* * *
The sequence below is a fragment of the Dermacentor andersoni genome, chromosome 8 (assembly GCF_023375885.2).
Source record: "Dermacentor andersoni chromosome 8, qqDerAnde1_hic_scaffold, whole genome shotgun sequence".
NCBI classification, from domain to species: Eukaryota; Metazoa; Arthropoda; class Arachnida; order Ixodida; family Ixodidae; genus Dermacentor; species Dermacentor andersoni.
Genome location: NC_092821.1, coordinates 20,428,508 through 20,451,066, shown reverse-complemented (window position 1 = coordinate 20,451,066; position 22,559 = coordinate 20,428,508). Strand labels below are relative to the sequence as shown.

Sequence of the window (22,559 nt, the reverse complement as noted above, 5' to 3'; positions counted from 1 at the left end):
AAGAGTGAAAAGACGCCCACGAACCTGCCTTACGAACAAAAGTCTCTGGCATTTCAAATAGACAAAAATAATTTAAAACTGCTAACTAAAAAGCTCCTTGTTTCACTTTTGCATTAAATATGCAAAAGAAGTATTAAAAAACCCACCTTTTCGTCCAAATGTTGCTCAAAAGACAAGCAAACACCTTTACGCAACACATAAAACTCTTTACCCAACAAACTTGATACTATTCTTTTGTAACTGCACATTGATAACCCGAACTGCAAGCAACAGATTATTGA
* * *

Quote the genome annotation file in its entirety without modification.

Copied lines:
The sequence below is a fragment of the Dermacentor andersoni genome, chromosome 8 (assembly GCF_023375885.2).
Source record: "Dermacentor andersoni chromosome 8, qqDerAnde1_hic_scaffold, whole genome shotgun sequence".
NCBI classification, from domain to species: Eukaryota; Metazoa; Arthropoda; class Arachnida; order Ixodida; family Ixodidae; genus Dermacentor; species Dermacentor andersoni.
Genome location: NC_092821.1, coordinates 20,428,508 through 20,451,066, shown reverse-complemented (window position 1 = coordinate 20,451,066; position 22,559 = coordinate 20,428,508). Strand labels below are relative to the sequence as shown.

Sequence of the window (22,559 nt, the reverse complement as noted above, 5' to 3'; positions counted from 1 at the left end):
AAGAGTGAAAAGACGCCCACGAACCTGCCTTACGAACAAAAGTCTCTGGCATTTCAAATAGACAAAAATAATTTAAAACTGCTAACTAAAAAGCTCCTTGTTTCACTTTTGCATTAAATATGCAAAAGAAGTATTAAAAAACCCACCTTTTCGTCCAAATGTTGCTCAAAAGACAAGCAAACACCTTTACGCAACACATAAAACTCTTTACCCAACAAACTTGATACTATTCTTTTGTAACTGCACATTGATAACCCGAACTGCAAGCAACAGATTATTGA